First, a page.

My generation is one who's been told we're helpless and broken. They said we could be anything, and then proceeded to tell us 'but only if you follow our orders'.

When I say I am an herbalist, it's not for my ego. It's not me saying "Hey, look at me, I'm special and you should find me better than you". It's saying "I'm capable because knowing these things empowers me. Let me pass on some of that knowledge to you?"

For some people, maybe it's just a job. Maybe it's just that thing you do, like a hobby or a profession or even a lifestyle.

To me, it is what makes me whole, what fills my heart and my mind and my instincts and what makes me who I am.
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Ygraine



Joined: 09 Oct 2007
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Location: Birmingham, England

PostPosted: Fri May 28, 2010 4:58 am    Post subject: Reply with quote

In odd moments of calm, I have been thinking about this from a purely personal viewpoint over the past few weeks. I'm in the UK, so my framework and experiences may be very different from those of you elsewhere in the world.

The job which pays me involves offering training in bereavement and loss and other related topics. I stick mainly to theory and experiences but herbs sometimes creep in if I feel in a safe environment to do so.

I am "qualified" as a solution focused therapist, but I don't have time to see clients on a voluntary basis on top of my full-time job which involves a great deal of travelling. I dreamed about volunteering for a bereavement counselling organisation post-retirement but now realise I couldn't do that because they only allow conversations about human bereavement and not about loss and grief in its totality.

I am "qualifed" as an energy healer, but my insurance only allows me to undertake healing in a proscribed form and forbids conversations about any other therapies unless you have other qualifications in those therapies, which I don't.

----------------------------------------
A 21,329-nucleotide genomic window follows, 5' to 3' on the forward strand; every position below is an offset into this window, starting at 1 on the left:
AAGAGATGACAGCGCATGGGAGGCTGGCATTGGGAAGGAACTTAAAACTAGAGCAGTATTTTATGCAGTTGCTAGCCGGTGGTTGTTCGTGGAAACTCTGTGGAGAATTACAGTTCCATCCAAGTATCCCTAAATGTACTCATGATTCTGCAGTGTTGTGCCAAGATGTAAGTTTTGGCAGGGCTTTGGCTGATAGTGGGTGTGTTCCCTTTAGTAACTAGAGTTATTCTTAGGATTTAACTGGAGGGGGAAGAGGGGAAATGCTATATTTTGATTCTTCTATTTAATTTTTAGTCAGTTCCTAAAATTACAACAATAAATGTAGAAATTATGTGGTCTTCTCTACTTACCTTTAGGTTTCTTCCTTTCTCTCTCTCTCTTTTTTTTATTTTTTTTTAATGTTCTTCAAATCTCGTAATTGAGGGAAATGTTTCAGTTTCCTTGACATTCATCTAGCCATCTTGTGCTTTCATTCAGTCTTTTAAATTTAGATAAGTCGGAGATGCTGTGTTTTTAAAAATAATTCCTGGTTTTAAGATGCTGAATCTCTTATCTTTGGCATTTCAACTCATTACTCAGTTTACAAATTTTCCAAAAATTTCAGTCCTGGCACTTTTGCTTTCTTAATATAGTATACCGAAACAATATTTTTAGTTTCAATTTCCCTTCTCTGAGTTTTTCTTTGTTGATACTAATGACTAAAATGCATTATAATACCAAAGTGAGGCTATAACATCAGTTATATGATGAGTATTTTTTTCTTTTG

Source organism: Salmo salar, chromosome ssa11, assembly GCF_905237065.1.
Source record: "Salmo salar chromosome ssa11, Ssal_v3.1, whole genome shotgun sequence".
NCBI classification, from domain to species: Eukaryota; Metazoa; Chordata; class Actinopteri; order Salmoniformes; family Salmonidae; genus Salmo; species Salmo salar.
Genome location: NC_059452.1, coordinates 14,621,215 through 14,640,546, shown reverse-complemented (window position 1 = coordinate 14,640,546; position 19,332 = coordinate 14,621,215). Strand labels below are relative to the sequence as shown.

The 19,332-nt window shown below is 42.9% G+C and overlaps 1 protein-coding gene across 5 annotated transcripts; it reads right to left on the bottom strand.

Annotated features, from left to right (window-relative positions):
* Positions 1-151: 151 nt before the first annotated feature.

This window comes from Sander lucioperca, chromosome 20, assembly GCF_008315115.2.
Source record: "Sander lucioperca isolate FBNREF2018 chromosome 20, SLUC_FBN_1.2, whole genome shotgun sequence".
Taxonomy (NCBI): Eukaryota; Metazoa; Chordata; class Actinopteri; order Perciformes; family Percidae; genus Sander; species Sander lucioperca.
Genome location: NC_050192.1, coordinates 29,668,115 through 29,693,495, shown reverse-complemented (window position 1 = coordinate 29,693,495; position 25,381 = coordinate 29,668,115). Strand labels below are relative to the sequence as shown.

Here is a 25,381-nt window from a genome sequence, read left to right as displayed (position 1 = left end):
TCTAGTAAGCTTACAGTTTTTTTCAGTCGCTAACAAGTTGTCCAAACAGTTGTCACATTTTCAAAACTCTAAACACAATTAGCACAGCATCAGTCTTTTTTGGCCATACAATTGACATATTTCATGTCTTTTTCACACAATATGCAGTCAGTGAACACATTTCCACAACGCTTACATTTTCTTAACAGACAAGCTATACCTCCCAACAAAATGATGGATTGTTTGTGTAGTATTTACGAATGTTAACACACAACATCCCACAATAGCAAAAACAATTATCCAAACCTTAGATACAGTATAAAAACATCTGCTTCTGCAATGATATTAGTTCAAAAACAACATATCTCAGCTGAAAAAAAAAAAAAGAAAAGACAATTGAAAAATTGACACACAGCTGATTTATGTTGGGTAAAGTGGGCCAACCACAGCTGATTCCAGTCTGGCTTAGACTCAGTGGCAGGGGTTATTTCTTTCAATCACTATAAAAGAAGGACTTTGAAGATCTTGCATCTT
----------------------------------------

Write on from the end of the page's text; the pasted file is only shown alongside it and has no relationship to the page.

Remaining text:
Growing, using, teaching and sharing my herbs is one of my deepest loves. It is unconditional and enables me to have conversations about negotiating with hospice staff and patient families about access to a dying patient and how to give them permission to pass on. I can offer tonics to help people cope with stressful situations or suggest someone makes their own hawthorn tincture to support the broken heart caused by their loved one's suicide.

I can also talk about bone broth and nettle soup and using diet for uncontrollable thrush or eczema. Pain might be resolved by offering dandelion salve or a healing session or the opportunity to laugh and frolic in a field of sunshine.

I am a herbwife, but I am foremost a healer/wise woman - and that wisdom comes from realising how little I know, but also the confidence to approach topics and situations others may be fearful of. It is a life of service and it cannot be confined within narrow boundaries proscribed by others. My qualifications come from life itself and the lessons and support networks it offers.
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Yarrowmoon



Joined: 07 Dec 2007
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PostPosted: Sat May 29, 2010 5:03 am    Post subject: Reply with quote